The feminist messaging of Kardan’s lyrics is intentional. “The dove of peace has two wings, one is a man and one is a woman. Without them both, you cannot achieve flight,” she quips philosophically. “But, sometimes, I catch myself molding back into that conventional role because it’s so deep-rooted – this cultural conditioning,” she continues.
One of Kardan’s greatest strengths is how emotionally in-tune she is with herself – her ability to catch those moments where she slips comfortably back into the mold that she was trying to break free from is central to her constant striving for betterment. In one of her songs, she powerfully proclaims: I am taking back my power intact / you better not stay on the same wrong line / I will reclaim my goddess state / you better not stay on the losing side / I’m made to be free / I know you can see me / I am a beacon in the dark.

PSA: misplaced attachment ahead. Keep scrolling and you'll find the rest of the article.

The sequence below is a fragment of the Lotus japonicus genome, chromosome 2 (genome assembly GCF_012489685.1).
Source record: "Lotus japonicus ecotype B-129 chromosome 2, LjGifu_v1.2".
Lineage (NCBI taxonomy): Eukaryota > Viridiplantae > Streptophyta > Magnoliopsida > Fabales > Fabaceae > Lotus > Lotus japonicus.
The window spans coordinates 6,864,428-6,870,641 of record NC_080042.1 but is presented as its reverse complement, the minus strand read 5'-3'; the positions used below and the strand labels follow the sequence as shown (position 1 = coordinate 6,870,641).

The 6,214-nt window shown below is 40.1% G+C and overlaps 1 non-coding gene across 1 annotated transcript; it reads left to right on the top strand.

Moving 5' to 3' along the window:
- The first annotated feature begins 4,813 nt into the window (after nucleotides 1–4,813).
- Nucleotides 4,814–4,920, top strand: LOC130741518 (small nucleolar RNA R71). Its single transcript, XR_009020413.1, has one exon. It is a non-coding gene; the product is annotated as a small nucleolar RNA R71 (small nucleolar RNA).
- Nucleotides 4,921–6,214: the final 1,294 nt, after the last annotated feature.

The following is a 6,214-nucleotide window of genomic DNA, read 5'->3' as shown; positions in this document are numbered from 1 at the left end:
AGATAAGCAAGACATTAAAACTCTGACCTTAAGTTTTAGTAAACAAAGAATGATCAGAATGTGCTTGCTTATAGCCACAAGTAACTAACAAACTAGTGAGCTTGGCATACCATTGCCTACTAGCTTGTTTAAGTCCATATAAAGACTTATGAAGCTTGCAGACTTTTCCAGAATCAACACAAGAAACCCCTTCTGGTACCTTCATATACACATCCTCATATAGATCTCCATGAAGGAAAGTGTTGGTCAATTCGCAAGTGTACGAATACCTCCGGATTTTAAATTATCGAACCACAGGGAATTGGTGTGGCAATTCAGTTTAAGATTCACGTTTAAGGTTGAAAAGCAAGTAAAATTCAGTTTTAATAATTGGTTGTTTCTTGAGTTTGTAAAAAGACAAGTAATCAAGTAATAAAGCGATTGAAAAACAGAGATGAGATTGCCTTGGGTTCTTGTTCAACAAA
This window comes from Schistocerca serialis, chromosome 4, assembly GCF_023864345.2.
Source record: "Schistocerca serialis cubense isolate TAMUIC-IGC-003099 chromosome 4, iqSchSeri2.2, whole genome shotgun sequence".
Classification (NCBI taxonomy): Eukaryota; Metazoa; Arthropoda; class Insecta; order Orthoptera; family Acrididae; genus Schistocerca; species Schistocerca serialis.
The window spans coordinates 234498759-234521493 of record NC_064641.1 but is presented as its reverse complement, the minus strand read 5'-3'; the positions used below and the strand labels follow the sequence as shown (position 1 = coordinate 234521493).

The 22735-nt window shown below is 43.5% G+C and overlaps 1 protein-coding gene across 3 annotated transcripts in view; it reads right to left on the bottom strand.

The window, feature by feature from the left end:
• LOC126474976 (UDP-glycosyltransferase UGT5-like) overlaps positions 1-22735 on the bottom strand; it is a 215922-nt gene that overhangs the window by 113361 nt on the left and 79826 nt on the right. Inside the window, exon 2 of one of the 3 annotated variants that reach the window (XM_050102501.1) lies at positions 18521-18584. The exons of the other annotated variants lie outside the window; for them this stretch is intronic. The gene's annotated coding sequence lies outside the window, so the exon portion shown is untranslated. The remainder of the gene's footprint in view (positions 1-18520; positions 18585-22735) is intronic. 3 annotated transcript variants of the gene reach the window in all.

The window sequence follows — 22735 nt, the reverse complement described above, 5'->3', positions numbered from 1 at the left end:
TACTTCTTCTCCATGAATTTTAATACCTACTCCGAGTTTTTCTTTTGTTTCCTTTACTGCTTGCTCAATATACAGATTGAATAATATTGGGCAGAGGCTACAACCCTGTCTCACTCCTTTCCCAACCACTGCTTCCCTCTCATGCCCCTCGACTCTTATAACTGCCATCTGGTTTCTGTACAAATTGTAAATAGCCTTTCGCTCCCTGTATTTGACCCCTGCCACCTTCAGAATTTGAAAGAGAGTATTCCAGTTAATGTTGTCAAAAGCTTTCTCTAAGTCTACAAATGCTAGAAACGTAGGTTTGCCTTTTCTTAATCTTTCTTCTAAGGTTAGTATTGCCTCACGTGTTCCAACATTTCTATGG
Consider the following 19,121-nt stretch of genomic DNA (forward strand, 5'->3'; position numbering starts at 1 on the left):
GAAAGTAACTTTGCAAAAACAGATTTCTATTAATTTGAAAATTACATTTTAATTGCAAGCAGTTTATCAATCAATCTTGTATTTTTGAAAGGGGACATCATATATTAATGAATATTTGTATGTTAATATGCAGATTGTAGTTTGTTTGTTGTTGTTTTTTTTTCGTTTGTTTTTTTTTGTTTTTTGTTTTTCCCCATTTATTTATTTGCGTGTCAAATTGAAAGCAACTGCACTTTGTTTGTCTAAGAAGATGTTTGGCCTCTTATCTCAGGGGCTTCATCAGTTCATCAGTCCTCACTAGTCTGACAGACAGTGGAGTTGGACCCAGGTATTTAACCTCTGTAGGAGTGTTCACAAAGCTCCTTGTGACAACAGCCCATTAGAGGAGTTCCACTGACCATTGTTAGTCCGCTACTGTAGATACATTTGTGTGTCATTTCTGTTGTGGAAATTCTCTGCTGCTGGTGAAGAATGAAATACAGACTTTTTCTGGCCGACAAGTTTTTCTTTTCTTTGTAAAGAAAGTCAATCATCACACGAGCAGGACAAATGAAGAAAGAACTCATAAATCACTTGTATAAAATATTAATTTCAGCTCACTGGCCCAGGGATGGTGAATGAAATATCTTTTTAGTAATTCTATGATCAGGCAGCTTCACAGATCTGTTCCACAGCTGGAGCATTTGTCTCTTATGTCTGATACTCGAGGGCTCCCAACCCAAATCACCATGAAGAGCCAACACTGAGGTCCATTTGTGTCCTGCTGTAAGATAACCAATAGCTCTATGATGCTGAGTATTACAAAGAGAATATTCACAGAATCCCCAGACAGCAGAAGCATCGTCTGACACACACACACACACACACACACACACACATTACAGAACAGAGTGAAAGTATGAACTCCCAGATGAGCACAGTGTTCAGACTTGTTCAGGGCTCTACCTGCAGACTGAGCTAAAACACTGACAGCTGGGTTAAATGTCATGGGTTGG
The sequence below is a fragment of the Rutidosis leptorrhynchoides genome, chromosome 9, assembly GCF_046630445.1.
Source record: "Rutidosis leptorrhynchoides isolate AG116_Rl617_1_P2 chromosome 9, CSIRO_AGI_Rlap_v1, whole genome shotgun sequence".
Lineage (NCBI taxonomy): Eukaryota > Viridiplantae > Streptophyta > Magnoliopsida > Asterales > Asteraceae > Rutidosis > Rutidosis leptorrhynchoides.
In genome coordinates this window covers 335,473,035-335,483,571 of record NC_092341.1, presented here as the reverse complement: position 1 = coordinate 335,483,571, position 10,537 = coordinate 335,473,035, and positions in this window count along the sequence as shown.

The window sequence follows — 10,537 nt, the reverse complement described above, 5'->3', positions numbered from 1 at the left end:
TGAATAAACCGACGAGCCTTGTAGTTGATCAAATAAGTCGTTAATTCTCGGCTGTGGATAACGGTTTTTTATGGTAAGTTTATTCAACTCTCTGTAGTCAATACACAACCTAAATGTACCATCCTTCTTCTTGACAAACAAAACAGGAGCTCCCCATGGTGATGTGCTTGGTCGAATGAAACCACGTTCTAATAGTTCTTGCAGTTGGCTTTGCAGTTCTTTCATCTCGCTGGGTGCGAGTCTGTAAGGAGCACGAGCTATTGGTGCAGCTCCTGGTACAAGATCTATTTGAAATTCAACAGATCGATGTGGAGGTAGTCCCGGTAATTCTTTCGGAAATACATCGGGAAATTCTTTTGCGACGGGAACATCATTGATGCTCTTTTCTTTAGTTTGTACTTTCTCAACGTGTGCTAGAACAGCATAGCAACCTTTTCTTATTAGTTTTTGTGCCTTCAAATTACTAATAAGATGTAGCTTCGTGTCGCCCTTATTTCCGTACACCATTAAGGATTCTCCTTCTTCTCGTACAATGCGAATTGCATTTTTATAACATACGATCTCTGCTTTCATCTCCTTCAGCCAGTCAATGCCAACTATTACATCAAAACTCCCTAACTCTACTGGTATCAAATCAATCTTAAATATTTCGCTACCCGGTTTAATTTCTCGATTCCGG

The dove of peace has two wings, one is a man and one is a woman. Without them both, you cannot achieve flight.
Beyond her brilliant and empowering lyrics, Kardan’s visuals help cement her status as a woman to be reckoned with. In her music video for “As One”, Kardan is a queen, marching in front of black-clad bodyguards who sport surprising floral wreaths. “I wanted those guys who were my bodyguards to look like they’re working for me,” she laughs. The un-ironic part is that, during the music video shoot, they were.
Furthermore, she employs talented women on her creative team whenever possible. “The director of my first music video is female, and I wanted to find a female producer for my album, which was actually a bit difficult. I needed to find someone who understood my empowering message and whom I could align with creatively,” she shares.